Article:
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Mr Evil 12th March 2005 07:01 PM

Finished capacitance multiplier
 
2 Attachment(s)
I've completed the capacitance multiplier first proposed in a previous thread. The final design is pretty much the same as the original. It's intended to supply the output stage of the subwoofer amplifier I'm currently working on.

Information and pictures concerning the capacitance multiplier can be found on my website.

Additionally, there is a simple regulated supply to go with it, also described on my website.

It works rather well. It's certainly tougher than my poor abused dummy load resistors:hot:

For those too lazy to click a link I've attached a photo of it to this post.

Mr Evil 2nd April 2005 05:04 PM

No interest? I thought it was a pretty neat design myself. I know it's only +/-15V, but it can easily be scaled to any voltage by choosing transistors with appropriate voltage ratings. It is good for lower voltages though, where the low dropout gives the biggest efficiency advantage.

2pist 3rd April 2005 04:13 AM

um, I like it..... what does it do?

padamiecki 4th April 2005 06:01 AM

hello!
are you realy evil?
by the way, some people say that non global nfb psu is the best,
did you try it?

Yoghourt 4th April 2005 06:54 AM

Hello mr evil,

Why 4700uF at supply output? What does this PSU typically drives? (type of load, typical current ratings, decoupling/bypassing).

Mr Evil 6th April 2005 02:51 PM

Quote:

Originally posted by 2pist
um, I like it..... what does it do?
A capacitance multiplier is similar to a voltage regulator, but instead of maintaining the output at a fixed voltage, it keeps it at a proportion of the input voltage, similar to how a very large capacitor would work.



Quote:

Originally posted by padamiecki
hello!
are you realy evil?
by the way, some people say that non global nfb psu is the best,
did you try it?

Am I really evil? Opinions differ. Some would say yes, some would think it impossible ;)

The usual, simple capacitance multiplier has no global feedback. It's not as good as this more complex circuit, which needs NFB to keep output impedance low.



Quote:

Originally posted by Yoghourt
Hello mr evil,

Why 4700uF at supply output? What does this PSU typically drives? (type of load, typical current ratings, decoupling/bypassing).

The schematic of the prototype had 4700uF, the final version (in the third link, which could probably have been better marked as the 'main' link) has 100u at the output. I experimented with various values and found that high values improve impulse response but do nothing for ripple. This PSU is used to power a low-power amplifier which has its own 1000u local bypassing. Load current would be about 3A rms at most. The purpose of the PSU is low ripple, since the speakers are high sensitivity. It's overpowered for this, but as such it provides good experience for future applications.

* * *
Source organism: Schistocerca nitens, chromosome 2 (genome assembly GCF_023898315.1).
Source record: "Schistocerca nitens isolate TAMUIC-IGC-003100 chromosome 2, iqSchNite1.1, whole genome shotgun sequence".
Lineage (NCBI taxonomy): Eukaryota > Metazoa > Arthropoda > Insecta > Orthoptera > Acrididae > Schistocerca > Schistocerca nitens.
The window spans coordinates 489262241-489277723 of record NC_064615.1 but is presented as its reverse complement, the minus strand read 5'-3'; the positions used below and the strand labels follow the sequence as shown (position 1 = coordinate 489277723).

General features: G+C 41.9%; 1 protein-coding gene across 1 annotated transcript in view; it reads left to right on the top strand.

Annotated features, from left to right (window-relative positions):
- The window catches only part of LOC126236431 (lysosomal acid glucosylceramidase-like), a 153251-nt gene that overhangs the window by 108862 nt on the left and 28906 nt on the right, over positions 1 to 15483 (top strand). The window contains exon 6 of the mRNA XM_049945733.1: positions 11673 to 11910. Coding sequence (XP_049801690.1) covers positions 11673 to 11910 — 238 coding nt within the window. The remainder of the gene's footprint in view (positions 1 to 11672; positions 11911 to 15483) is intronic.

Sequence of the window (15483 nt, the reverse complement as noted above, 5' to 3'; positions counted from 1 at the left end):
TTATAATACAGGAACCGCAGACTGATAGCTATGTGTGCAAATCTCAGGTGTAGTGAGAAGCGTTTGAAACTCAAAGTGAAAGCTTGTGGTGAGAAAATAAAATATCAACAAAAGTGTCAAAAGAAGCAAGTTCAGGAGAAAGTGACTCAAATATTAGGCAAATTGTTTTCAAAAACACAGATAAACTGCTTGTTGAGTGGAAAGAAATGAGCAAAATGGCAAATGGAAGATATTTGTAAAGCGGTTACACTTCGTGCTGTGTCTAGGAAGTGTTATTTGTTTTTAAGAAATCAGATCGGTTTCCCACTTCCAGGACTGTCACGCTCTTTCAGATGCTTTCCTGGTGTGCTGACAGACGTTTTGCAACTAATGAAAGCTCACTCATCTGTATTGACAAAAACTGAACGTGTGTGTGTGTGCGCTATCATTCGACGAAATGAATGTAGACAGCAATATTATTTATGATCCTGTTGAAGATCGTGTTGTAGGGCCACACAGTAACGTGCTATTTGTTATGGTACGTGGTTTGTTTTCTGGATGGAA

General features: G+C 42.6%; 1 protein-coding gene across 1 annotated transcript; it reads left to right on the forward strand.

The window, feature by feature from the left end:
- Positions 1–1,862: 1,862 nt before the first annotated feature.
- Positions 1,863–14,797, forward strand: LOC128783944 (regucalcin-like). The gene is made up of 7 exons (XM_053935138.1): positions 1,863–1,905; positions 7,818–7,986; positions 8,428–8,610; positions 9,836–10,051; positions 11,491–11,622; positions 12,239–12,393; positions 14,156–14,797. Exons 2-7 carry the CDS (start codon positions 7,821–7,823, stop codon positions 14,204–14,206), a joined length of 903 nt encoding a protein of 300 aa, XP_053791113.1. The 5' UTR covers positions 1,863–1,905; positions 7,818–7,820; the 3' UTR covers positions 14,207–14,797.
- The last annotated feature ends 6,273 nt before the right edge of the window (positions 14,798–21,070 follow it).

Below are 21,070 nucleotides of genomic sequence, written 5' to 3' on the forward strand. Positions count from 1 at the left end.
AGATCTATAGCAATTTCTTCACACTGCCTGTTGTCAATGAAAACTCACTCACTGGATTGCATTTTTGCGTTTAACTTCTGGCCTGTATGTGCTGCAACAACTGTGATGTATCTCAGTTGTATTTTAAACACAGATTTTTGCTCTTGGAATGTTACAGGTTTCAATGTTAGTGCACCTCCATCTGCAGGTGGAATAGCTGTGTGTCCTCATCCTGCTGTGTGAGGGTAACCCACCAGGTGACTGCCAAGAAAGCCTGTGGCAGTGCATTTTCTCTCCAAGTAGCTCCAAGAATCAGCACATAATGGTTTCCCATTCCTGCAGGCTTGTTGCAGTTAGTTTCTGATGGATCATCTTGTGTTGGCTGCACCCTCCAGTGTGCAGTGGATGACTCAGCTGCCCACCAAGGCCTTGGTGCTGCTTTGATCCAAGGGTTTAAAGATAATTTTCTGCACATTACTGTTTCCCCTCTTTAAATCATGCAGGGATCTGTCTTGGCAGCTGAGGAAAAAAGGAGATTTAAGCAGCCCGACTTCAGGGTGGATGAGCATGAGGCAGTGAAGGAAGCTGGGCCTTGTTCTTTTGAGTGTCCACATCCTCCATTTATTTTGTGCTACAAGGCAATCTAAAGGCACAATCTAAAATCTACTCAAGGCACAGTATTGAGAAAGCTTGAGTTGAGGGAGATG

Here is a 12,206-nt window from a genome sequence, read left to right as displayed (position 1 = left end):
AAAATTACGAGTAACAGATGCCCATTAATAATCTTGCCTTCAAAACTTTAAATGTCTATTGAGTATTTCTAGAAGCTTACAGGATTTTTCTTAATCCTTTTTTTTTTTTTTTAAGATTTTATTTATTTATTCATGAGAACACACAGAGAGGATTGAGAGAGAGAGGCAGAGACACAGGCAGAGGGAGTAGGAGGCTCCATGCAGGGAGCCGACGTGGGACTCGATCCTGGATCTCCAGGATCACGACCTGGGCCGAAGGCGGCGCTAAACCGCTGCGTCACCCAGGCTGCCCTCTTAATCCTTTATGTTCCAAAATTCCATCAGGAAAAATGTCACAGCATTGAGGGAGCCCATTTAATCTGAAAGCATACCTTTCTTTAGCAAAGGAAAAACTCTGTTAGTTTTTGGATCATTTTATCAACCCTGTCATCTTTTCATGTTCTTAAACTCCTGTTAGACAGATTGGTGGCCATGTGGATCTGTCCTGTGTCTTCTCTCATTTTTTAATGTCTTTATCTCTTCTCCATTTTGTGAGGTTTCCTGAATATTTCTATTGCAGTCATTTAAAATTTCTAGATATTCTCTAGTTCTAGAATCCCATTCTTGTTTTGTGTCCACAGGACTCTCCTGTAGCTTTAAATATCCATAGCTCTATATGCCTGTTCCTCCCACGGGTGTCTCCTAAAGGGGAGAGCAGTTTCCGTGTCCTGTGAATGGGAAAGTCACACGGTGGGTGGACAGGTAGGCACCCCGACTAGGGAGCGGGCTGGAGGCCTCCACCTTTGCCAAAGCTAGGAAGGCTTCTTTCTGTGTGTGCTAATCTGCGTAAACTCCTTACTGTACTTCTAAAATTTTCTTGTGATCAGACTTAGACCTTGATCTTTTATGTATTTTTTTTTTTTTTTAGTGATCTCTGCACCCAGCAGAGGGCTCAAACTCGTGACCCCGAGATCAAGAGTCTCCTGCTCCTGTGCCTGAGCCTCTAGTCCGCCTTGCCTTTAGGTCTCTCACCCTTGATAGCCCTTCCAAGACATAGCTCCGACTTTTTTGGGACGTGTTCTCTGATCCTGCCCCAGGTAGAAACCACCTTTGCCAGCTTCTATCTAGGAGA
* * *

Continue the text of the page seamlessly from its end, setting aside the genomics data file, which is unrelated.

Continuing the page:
padamiecki 7th April 2005 05:45 AM

Quote:

Originally posted by Mr Evil

The usual, simple capacitance multiplier has no global feedback. It's not as good as this more complex circuit, which needs NFB to keep output impedance low.


so, it is better than other, because of lower impedance and more complexity?
Do you have any comparsion?

Dark Harroth 7th April 2005 06:54 PM

Impressive PS design, and even the PCB topology is present... :) :up:

But if I for exapmle need it to work at +/- 60 Volts, must I replace only the pass transistors or the whole circuit is to be recalculated (I mean the resistors, capacitors etc...)? What maximum on-RDS for the pass FET would you recommend?

Mr Evil 8th April 2005 02:21 AM

Quote:

Originally posted by padamiecki
so, it is better than other, because of lower impedance and more complexity?
Do you have any comparsion?

I didn't mean it had lower output impedance than the simple design, I meant that it has to have NFB to avoid the output impedance being too high. I don't remember which had the lowest impedance, but both are low enough. The advantages of this design are lower dropout voltage and lower ripple for a given RC filter capacitance or smaller capacitance for the same ripple (by about 1000x).



Quote:

Originally posted by Dark Harroth
Impressive PS design, and even the PCB topology is present... :) :up:

But if I for exapmle need it to work at +/- 60 Volts, must I replace only the pass transistors or the whole circuit is to be recalculated (I mean the resistors, capacitors etc...)? What maximum on-RDS for the pass FET would you recommend?

The pass transistors must withstand full input voltage, so they will need to be replaced. Choose ones with the lowest Rdson you can find as it limits dropout voltage/efficiency. The LTP MOSFETs and BJTs likewise need to withstand full input voltage. The CCS JFETs have 1.5x full input voltage across them. I don't know if you'll find ones that can take 90V+, so you'll need another type of CCS (a simple resistor will do). The rest of the circuit should be suitable without changes.

Dark Harroth 9th April 2005 02:05 PM

Quote:

Originally posted by Mr Evil
The CCS JFETs have 1.5x full input voltage across them. I don't know if you'll find ones that can take 90V+, so you'll need another type of CCS (a simple resistor will do).
Somehow I feel that a JFET would be better, but the only ones that can handle such a high voltage are Soviet-made (and these ones have to be properly matched, because their parameters can differ from each other for more than 20%).
So I have an another question (a stupid one I should say), can I put three JFET CCS in series to obtain a 150-volt limit?
If not, what resistor should I use for +/- 60 Volts as a replacement, a 60/0.0053=11,5K one?


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